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ECONOMY | 22-10-2021 21:56

Pre-election jitters send blue dollar, country risk rate soaring

Peso weakens in parallel and informal exchange rates, sending JP Morgan ‘country risk’ rate soaring.

Pre-election jitters ripped through Argentina’s currency markets on Friday, weakening the peso in parallel exchange rates and sending the nation’s ‘country risk’ rate soaring.

The ‘blue dollar’ closed out the week at a record high, rising four pesos yesterday to close at 195 to sell, 191 to buy. 

On official markets, the exchange rate stood at 104.94 pesos per greenback, limited by longstanding restrictions on the purchase of foreign currency. 

The peso has slumped 4.36 percent this week, with a 96.2 percent gap between it and the formal rate, according to Reuters.

Over the previous four days, the so-called ‘dólar blue’ has jumped almost 10 pesos, widening the gap with the official exchange rate and putting pressure on inflation.

The informal exchange market, where the blue dollar is traded, has a low volume of operations but serves as a sensitive indicator of market expectations.

“The mistrust does not stop. There are surplus pesos and there is nowhere to buy formal dollars,” financial advisor Salvador Di Stefano told Perfil on Friday.

Argentina’s ‘country risk’ rate, a measurement tracked by JP Morgan, soared to a new high in the wake of the news, reaching 1,672 points – exceeding its previous ceiling reached in March earlier this year.



The turbulence in the currency markets is a reflection of the uncertainty felt by investors ahead of the upcoming midterm elections. Argentina is due to go to the polls on November 14, with half of the lower house Chamber of Deputies and a third of the Senate up for renewal.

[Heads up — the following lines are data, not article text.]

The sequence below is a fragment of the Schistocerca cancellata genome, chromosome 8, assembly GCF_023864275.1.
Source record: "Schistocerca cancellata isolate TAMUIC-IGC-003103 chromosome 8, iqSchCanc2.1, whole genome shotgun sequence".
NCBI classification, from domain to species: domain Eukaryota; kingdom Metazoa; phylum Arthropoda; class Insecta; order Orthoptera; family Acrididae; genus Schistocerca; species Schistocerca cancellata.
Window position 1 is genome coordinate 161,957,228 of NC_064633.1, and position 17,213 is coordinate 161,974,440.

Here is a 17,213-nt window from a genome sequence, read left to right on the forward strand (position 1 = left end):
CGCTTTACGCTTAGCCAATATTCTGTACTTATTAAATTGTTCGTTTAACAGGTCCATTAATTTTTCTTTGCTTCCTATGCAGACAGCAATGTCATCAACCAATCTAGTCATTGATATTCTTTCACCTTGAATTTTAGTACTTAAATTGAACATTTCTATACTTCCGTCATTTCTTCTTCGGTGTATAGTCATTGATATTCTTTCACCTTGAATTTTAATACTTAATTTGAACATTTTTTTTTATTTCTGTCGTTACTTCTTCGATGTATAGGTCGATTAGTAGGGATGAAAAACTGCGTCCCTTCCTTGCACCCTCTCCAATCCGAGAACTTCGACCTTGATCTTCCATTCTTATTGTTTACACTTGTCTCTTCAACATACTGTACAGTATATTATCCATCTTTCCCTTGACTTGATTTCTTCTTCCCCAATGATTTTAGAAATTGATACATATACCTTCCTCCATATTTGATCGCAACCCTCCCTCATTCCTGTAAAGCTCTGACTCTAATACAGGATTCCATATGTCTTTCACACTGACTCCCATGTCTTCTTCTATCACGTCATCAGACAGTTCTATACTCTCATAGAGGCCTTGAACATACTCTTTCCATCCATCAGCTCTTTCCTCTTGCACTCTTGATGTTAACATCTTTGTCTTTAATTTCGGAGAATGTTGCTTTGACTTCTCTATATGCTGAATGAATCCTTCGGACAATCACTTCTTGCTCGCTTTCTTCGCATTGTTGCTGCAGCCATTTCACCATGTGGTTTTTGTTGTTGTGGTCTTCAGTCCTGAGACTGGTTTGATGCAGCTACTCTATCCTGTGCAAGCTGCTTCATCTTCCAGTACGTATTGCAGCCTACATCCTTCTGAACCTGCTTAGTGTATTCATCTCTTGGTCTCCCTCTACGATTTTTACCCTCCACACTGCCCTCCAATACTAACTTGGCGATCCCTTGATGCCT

Analysts have been speculating heavily about a potential devaluation of the peso after the elections, which could see the government lose its majority in the upper house.

President Alberto Fernández’s government has had currency controls in place since 2019, with increasingly restrictive measures introduced to limit purchases of foreign currency.

Argentina’s economy, in recession since 2018, is now rebounding after a devastating decline of 9.9 percent of gross domestic product last year, a slump caused in large part by the coronavirus pandemic. 

Nevertheless, runaway inflation is continuing to sap away at purchasing power. Consumer prices rose 3.5 percent in September, higher than anticipated, with the annual rate now standing at 52.5 percent. Prices were up 37 percent in just the first nine months of the year.

Earlier this week, the government ordered a 90-day freeze on the prices of more than 1,400 household goods to protect citizens, a measure strongly rejected by the opposition and several business leaders. 

According to the latest Central Bank survey of market estimates, the nation’s main consulting firms and specialist economists estimate that inflation will total 48.2 percent in 2021.

Bank of America forecast Friday that Argentina's annual inflation rate would come in at around 50 percent, with GDP expected to grow 7.3 percent by year's end. It said its predictions were "based on an agreement with the IMF finalised before the end of January.



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